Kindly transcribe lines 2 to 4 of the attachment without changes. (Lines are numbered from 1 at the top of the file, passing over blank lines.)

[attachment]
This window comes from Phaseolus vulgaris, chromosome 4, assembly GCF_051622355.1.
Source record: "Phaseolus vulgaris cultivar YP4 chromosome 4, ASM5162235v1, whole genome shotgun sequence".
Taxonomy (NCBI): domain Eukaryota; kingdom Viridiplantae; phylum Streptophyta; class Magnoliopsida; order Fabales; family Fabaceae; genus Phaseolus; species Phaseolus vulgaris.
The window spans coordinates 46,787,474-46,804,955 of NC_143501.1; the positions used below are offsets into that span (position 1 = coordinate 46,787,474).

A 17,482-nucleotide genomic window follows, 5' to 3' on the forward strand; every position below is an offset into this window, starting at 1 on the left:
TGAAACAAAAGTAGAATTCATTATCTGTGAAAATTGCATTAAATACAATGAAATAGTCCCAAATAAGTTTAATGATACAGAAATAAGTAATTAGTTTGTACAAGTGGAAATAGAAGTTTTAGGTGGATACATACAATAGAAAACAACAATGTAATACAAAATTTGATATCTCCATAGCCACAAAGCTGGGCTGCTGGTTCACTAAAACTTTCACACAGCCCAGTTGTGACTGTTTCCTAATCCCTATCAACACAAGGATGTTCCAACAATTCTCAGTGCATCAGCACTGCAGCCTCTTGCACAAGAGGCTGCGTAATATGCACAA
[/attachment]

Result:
Source record: "Phaseolus vulgaris cultivar YP4 chromosome 4, ASM5162235v1, whole genome shotgun sequence".
Taxonomy (NCBI): domain Eukaryota; kingdom Viridiplantae; phylum Streptophyta; class Magnoliopsida; order Fabales; family Fabaceae; genus Phaseolus; species Phaseolus vulgaris.
The window spans coordinates 46,787,474-46,804,955 of NC_143501.1; the positions used below are offsets into that span (position 1 = coordinate 46,787,474).